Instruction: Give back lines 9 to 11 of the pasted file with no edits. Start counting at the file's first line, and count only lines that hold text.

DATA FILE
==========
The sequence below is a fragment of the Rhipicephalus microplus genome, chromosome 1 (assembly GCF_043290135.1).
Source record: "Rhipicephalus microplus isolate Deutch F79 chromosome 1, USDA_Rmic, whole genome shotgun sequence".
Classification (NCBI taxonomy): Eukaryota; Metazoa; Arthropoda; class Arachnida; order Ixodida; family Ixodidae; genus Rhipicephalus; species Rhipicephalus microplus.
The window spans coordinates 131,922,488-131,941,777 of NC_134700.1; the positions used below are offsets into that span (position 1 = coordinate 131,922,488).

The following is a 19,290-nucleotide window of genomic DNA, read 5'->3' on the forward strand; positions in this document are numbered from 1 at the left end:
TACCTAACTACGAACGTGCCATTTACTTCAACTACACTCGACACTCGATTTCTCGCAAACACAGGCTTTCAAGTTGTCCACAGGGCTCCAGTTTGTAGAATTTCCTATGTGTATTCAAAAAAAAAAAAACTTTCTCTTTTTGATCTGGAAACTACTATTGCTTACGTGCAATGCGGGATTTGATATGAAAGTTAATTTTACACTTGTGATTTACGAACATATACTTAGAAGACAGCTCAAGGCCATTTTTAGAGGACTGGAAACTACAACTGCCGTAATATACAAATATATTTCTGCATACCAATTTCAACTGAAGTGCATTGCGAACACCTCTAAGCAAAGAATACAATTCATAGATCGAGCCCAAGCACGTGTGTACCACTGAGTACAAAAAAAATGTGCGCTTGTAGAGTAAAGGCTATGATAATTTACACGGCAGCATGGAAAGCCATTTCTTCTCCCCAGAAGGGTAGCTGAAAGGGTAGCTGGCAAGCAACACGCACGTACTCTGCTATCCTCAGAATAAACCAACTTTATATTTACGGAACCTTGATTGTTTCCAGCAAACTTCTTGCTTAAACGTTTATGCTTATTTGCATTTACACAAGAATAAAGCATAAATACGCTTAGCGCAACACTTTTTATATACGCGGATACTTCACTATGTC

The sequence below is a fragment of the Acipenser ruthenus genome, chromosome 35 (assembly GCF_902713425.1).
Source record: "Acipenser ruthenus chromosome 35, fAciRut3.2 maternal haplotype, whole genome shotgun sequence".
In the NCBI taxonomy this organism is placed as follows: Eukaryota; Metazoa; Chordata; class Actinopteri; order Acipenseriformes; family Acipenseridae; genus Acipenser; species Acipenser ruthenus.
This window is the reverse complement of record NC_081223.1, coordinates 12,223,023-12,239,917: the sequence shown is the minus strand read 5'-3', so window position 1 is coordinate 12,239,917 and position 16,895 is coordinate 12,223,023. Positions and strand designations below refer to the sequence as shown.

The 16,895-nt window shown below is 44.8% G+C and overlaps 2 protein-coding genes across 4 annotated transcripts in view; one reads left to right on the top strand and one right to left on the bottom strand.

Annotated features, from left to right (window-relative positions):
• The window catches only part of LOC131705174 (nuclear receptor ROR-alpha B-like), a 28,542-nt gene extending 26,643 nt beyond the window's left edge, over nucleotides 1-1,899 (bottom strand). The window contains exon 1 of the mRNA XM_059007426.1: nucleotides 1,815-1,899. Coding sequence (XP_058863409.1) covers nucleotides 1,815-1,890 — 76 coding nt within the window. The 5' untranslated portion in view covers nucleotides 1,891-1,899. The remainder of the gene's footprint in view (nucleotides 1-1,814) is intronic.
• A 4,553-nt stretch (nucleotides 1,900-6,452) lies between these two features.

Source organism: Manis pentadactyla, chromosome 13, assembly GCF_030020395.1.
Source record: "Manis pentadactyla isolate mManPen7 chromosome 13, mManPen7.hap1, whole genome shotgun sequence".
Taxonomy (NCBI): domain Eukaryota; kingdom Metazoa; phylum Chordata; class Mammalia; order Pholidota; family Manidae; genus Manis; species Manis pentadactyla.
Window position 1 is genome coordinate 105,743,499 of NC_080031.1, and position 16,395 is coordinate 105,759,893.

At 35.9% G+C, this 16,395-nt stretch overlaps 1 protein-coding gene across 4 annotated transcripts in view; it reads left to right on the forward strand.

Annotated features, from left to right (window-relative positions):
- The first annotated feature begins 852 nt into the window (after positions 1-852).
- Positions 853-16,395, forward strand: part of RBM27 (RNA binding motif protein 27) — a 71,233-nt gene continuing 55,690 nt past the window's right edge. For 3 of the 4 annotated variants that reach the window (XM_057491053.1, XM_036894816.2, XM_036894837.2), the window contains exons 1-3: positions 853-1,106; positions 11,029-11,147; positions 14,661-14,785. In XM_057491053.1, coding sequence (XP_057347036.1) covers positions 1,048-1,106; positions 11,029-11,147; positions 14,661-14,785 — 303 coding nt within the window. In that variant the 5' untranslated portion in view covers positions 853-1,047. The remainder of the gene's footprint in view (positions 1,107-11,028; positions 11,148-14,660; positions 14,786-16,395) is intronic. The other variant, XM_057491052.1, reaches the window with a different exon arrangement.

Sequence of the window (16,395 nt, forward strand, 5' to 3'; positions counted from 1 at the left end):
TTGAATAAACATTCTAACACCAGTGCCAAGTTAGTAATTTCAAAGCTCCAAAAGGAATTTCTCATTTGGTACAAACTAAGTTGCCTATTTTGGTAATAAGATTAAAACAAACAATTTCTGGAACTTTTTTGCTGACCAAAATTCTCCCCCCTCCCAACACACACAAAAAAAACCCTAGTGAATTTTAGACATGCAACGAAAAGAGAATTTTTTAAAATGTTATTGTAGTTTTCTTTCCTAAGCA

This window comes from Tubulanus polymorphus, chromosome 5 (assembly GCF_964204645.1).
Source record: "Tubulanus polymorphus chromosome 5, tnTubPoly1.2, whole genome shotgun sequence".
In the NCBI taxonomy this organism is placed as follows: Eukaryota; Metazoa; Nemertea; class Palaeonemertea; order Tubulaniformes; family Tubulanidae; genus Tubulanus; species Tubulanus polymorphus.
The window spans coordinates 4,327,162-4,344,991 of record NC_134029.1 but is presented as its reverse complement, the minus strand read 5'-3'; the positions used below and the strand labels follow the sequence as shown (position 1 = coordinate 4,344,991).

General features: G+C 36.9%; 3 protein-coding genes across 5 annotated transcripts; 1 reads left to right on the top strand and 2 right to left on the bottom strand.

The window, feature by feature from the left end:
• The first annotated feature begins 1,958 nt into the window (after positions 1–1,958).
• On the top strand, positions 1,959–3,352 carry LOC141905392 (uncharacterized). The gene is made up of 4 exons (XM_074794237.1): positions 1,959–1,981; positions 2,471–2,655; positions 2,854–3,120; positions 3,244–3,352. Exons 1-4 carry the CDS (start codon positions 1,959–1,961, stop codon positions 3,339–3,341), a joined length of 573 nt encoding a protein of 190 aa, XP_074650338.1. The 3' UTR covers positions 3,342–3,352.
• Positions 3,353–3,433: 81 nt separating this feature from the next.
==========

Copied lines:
In the NCBI taxonomy this organism is placed as follows: Eukaryota; Metazoa; Chordata; class Actinopteri; order Acipenseriformes; family Acipenseridae; genus Acipenser; species Acipenser ruthenus.
This window is the reverse complement of record NC_081223.1, coordinates 12,223,023-12,239,917: the sequence shown is the minus strand read 5'-3', so window position 1 is coordinate 12,239,917 and position 16,895 is coordinate 12,223,023. Positions and strand designations below refer to the sequence as shown.

The 16,895-nt window shown below is 44.8% G+C and overlaps 2 protein-coding genes across 4 annotated transcripts in view; one reads left to right on the top strand and one right to left on the bottom strand.